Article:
In 1860, at the age of 25 Lair accepted the job of deputy director of the new Compagnie des Entrepôts et Magasins généraux de Paris (Paris Warehouse and General Stores Company) under M. Moranvillé, a friend of Boulatignier.[6][7] The company was formed from assets of the failed Docks Napoléon.[7][c] Lair was in charge of litigation.[7] By 1870 the company was well organized, financially secure and doing more business than had been foreseen for the original Docks Napoléon.[9]

The Franco-Prussian War broke out in 1870. Lair became a captain in the staff of General Trochu in the National Guard.[7] He was awarded the Cross of the Legion of Honour by decree of 30 January 1871.[10] During the Paris Commune in 1871 the warehouses in the Villette and Pont de Flandre(fr) quarters were occupied by the most fervent partisans of the Commune, and burned down. After the disaster Moranvillé and Lair managed to raise funds to rebuild, which they achieved within two year.[9] In 1873 Moranvillé retired and Lair became director of the company. He would hold this position for 33 years.[11] In 1873 he married a Mlle Dehaussy, from a family that was always interested in intellectual pursuits and particularly the arts.[12]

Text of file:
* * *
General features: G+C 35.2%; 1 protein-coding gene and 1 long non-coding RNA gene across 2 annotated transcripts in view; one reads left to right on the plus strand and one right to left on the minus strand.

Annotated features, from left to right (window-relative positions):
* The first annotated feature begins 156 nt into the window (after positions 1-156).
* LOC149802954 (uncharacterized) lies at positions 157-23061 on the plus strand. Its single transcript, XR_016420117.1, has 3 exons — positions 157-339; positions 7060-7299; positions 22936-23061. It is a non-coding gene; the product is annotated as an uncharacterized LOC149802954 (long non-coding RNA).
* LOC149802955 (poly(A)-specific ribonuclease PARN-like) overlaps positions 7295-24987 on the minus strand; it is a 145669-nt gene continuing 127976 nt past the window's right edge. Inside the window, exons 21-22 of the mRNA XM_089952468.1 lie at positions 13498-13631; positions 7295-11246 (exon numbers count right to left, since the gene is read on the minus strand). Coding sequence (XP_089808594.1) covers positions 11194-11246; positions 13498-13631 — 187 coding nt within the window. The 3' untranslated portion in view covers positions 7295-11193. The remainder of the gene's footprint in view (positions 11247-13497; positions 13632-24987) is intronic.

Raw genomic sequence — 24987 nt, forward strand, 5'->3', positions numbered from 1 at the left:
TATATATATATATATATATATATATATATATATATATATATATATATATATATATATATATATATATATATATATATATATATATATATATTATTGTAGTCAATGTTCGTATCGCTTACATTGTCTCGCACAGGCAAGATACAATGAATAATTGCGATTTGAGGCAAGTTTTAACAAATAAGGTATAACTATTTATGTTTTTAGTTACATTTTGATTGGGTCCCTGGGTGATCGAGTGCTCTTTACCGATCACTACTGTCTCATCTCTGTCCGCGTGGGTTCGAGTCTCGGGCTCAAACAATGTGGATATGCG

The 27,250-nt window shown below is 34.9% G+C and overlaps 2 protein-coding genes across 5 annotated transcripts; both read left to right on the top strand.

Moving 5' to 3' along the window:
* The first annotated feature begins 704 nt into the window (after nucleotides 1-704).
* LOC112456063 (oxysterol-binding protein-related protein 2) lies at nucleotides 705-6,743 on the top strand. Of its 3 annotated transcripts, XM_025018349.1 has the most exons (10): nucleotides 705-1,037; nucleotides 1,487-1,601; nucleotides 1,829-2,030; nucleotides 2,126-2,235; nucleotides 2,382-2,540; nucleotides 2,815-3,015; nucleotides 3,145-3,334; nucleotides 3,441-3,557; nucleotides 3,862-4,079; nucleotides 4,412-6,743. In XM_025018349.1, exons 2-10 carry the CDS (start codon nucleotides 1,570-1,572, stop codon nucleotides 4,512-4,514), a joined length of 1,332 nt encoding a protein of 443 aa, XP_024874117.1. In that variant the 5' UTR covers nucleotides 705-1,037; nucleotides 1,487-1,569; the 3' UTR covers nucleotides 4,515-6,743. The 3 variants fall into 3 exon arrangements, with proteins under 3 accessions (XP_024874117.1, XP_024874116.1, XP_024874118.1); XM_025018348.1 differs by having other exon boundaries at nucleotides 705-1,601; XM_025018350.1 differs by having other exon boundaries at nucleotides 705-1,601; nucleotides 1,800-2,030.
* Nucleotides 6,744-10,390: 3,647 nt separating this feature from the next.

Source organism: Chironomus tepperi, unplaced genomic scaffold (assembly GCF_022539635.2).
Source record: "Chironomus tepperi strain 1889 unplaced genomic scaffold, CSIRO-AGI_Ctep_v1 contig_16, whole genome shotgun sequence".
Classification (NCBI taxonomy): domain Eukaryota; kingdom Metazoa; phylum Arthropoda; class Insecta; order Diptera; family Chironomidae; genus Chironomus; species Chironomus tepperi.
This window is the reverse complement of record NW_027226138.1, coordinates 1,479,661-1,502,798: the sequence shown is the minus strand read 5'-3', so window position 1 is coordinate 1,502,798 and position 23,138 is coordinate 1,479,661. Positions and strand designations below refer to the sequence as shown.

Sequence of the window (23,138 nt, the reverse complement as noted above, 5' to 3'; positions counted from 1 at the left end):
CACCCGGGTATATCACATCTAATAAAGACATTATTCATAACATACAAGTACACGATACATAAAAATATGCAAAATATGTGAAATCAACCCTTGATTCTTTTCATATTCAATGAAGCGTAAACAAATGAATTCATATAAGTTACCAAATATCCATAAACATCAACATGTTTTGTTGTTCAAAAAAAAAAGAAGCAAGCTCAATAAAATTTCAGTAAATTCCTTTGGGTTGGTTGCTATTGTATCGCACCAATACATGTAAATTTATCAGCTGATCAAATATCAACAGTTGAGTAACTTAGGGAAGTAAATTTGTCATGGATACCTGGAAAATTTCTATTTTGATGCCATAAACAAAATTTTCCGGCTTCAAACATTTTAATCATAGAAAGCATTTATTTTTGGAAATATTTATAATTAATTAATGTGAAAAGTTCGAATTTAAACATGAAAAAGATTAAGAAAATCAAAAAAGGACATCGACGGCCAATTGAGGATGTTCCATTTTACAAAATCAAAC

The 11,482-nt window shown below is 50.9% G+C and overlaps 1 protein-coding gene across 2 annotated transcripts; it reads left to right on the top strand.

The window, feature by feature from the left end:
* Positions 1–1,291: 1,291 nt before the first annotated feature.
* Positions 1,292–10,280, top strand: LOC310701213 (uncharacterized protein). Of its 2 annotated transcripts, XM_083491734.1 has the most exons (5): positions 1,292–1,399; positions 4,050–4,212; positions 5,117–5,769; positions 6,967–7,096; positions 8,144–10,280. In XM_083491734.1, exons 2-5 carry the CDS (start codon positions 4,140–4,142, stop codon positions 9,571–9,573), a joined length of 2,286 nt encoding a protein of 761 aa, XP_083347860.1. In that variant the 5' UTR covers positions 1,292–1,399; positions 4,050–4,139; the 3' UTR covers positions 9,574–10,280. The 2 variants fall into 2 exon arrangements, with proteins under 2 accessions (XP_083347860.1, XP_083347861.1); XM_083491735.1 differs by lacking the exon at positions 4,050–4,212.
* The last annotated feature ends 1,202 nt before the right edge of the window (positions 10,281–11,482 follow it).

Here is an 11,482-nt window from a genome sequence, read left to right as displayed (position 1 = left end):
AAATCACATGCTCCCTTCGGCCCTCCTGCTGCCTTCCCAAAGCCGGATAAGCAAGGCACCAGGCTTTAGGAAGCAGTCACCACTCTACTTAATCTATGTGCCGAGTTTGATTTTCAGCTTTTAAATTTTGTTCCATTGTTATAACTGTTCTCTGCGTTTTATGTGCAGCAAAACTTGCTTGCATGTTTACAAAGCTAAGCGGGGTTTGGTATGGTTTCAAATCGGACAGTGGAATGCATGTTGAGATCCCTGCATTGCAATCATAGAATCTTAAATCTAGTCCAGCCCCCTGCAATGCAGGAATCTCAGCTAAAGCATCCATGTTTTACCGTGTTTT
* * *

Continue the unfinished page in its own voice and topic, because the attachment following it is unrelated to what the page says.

Central office of the Société générale des téléphones in La Villette, Paris, 1891

Lair bought the Magasins Généraux d'Auhervilliers et de Saint-Denis, doubling the size of the enterprise.[13] In 1881, after the first telephony experiments, Lair conceived the great project of organizing a telephone network in France. Jules Lair organized the Société générale des Téléphones(fr) in 1881, which was taken over by the state in 1889.[14] Lazare Weiller collaborated with Lair in manufacturing and distributing telephones.[15] Lair was also interested in underwater telegraphy, and wanted to create a network of submarine cable connecting France to her colonies. The army and navy strongly supported this, but it did not achieve all its goals due to opposition from the Deputy of Le Havre.[14] Lair entered into various other enterprises associated with the Crédit Industriel et Commercial.[14] His senior management positions in addition to running the Magasins généraux included:[16]